District attorneys meet over execution delays

September 16, 2008 8:10:17 PM PDT
The new state budget lawmakers are fighting over with the governor includes nearly $400 million to improve San Quentin's Death Row. That is where district attorneys from around the state met Tuesday to discuss a report which finds that endless delays in executions are making a mockery of California's justice system.

"The saying 'time heals' is nothing more than an old wives' tale," said Patricia Pendergrass, whose brother was killed in 1980. Clarence Ray Allen was given the death penalty for that murder. However, it took 26 years before he was finally executed.

"It's time for California to take the necessary steps to strengthen the death penalty," Pendergrass said.

Pendergrass was among those appearing at a briefing held by the Institute for Advancement of Criminal Justice. It released what it calls "the most comprehensive review of capital punishment in state history." The institute is the research arm of the California District Attorneys Association.

"We now have over 600 individuals currently under sentence of death with their appeals either pending in state courts or pending in our federal courts," said State Court of Appeal Justice James Ardaiz.

"A never-ending appeals process is unfair to those who are seeking justice and it's a mockery of our legal system," said Colusa County District Attorney John Poyner.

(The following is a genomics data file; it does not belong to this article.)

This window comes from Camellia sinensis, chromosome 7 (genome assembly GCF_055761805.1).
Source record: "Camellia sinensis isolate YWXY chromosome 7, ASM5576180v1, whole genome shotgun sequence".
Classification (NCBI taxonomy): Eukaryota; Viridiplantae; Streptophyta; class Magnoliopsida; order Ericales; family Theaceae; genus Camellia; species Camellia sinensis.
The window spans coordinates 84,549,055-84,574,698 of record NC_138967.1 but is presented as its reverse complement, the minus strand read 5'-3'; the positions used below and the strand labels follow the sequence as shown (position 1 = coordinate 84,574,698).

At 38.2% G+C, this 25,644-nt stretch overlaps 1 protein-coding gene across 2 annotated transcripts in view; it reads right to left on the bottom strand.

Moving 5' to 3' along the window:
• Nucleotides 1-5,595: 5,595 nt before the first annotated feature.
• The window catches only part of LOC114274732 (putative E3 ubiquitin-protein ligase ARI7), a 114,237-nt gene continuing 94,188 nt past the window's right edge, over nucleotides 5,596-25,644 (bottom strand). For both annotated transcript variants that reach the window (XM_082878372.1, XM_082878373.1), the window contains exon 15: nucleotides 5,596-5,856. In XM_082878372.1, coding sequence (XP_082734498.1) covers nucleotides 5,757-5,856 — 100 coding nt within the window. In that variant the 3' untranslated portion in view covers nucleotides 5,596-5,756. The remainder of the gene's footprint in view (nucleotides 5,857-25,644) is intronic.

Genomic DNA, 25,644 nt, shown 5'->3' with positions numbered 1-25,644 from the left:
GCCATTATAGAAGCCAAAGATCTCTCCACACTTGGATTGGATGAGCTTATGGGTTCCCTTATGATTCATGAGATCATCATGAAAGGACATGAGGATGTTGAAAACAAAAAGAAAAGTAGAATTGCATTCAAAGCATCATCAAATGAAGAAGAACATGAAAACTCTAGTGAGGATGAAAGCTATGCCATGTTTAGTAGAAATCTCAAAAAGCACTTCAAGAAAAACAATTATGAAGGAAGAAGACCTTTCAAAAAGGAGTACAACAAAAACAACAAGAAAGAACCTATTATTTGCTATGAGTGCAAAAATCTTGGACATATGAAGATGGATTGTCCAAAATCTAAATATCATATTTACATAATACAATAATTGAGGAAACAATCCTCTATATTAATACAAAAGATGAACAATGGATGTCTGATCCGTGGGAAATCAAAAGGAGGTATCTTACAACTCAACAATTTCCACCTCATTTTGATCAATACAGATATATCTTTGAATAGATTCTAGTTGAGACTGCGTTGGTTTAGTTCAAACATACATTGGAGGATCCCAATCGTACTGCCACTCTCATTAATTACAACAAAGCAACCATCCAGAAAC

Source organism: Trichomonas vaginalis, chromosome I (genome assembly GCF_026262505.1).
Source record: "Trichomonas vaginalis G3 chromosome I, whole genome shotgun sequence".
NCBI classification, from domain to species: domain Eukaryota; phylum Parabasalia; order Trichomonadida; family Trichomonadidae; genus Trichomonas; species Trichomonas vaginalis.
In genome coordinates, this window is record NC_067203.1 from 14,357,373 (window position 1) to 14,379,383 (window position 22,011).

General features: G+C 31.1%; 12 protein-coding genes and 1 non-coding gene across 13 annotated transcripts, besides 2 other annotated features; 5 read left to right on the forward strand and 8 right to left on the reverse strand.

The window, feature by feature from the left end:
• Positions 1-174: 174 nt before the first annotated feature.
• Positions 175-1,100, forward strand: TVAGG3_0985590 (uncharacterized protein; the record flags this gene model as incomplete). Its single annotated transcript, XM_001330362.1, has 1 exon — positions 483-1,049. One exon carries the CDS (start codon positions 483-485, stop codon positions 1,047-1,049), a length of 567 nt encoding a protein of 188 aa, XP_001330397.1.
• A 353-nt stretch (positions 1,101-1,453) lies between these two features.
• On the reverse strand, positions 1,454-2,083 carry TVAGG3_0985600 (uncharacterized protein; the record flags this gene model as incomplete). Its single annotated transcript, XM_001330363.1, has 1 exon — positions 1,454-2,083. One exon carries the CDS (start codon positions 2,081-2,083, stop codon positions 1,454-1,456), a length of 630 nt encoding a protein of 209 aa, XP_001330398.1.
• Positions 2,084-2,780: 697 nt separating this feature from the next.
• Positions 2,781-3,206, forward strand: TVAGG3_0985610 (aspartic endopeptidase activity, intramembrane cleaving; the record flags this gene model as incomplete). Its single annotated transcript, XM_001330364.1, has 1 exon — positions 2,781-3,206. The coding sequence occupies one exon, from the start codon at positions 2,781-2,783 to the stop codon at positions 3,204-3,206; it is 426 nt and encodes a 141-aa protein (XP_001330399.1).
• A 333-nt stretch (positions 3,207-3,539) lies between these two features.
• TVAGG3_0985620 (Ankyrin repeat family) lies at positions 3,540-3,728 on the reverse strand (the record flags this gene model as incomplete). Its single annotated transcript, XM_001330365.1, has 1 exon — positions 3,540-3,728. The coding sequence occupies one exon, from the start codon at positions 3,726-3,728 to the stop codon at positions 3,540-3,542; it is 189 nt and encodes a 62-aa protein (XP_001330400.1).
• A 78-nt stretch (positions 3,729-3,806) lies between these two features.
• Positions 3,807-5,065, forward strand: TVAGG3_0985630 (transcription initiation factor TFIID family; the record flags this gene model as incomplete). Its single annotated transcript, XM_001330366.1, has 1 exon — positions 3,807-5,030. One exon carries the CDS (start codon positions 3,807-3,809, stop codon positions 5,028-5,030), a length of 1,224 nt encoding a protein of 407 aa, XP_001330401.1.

The review concludes the system is broken, but that the death penalty works.

"When used correctly, the death penalty is the single greatest deterrent to murder," Poyner said.

The institute also found the death penalty is seldom used in California.

"Even though 942 defendants, for instance in 2006, were convicted of murder, only 16 of them were actually sentenced to death," said Deputy State Attorney General Ward Campbell.

The ACLU monitored the news conference. The group opposes capital punishment. They agree the system is broken, but they say the solution is to give the worst offenders life without parole.

"If we were to make that change in our law, we'd save hundreds of millions of dollars. Money that we can then invest in solving all of the unsolved murders in California," said ACLU's Natasha Minsker.

The district attorneys say bills that wold have addressed many of the issues they raised have failed in the Legislature. So they plan to go directly to the voters by sponsoring ballot measures in the 2010 election.


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